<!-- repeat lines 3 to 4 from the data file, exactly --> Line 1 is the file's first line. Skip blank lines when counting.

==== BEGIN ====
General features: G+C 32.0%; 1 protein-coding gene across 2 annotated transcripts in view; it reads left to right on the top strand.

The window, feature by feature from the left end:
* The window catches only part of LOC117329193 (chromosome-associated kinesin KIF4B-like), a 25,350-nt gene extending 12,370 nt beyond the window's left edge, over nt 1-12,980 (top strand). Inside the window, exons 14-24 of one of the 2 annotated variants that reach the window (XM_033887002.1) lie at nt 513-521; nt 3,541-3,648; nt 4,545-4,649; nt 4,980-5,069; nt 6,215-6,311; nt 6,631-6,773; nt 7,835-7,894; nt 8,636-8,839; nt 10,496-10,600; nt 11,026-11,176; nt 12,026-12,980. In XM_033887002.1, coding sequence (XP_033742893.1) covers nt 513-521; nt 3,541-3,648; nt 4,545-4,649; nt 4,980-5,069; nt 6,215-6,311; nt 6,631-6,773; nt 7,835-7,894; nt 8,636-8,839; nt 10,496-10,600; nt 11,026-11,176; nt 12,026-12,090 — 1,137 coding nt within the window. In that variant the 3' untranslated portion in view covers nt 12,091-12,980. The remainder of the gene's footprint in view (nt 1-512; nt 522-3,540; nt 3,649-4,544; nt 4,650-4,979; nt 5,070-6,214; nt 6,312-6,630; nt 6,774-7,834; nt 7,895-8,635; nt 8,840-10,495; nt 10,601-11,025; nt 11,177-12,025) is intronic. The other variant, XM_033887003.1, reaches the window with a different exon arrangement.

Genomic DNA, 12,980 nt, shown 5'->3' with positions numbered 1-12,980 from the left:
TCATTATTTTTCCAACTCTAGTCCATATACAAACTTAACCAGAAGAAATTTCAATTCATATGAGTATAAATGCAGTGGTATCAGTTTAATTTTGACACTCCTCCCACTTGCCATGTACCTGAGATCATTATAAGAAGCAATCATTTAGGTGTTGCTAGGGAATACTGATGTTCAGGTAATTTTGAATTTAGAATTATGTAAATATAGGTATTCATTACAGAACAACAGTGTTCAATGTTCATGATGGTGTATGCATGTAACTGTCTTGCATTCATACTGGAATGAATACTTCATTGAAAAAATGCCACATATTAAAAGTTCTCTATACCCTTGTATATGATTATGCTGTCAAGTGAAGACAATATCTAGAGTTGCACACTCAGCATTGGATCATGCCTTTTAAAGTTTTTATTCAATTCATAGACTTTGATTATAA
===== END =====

* The window catches only part of LOC117329193 (chromosome-associated kinesin KIF4B-like), a 25,350-nt gene extending 12,370 nt beyond the window's left edge, over nt 1-12,980 (top strand). Inside the window, exons 14-24 of one of the 2 annotated variants that reach the window (XM_033887002.1) lie at nt 513-521; nt 3,541-3,648; nt 4,545-4,649; nt 4,980-5,069; nt 6,215-6,311; nt 6,631-6,773; nt 7,835-7,894; nt 8,636-8,839; nt 10,496-10,600; nt 11,026-11,176; nt 12,026-12,980. In XM_033887002.1, coding sequence (XP_033742893.1) covers nt 513-521; nt 3,541-3,648; nt 4,545-4,649; nt 4,980-5,069; nt 6,215-6,311; nt 6,631-6,773; nt 7,835-7,894; nt 8,636-8,839; nt 10,496-10,600; nt 11,026-11,176; nt 12,026-12,090 — 1,137 coding nt within the window. In that variant the 3' untranslated portion in view covers nt 12,091-12,980. The remainder of the gene's footprint in view (nt 1-512; nt 522-3,540; nt 3,649-4,544; nt 4,650-4,979; nt 5,070-6,214; nt 6,312-6,630; nt 6,774-7,834; nt 7,895-8,635; nt 8,840-10,495; nt 10,601-11,025; nt 11,177-12,025) is intronic. The other variant, XM_033887003.1, reaches the window with a different exon arrangement.

Genomic DNA, 12,980 nt, shown 5'->3' with positions numbered 1-12,980 from the left: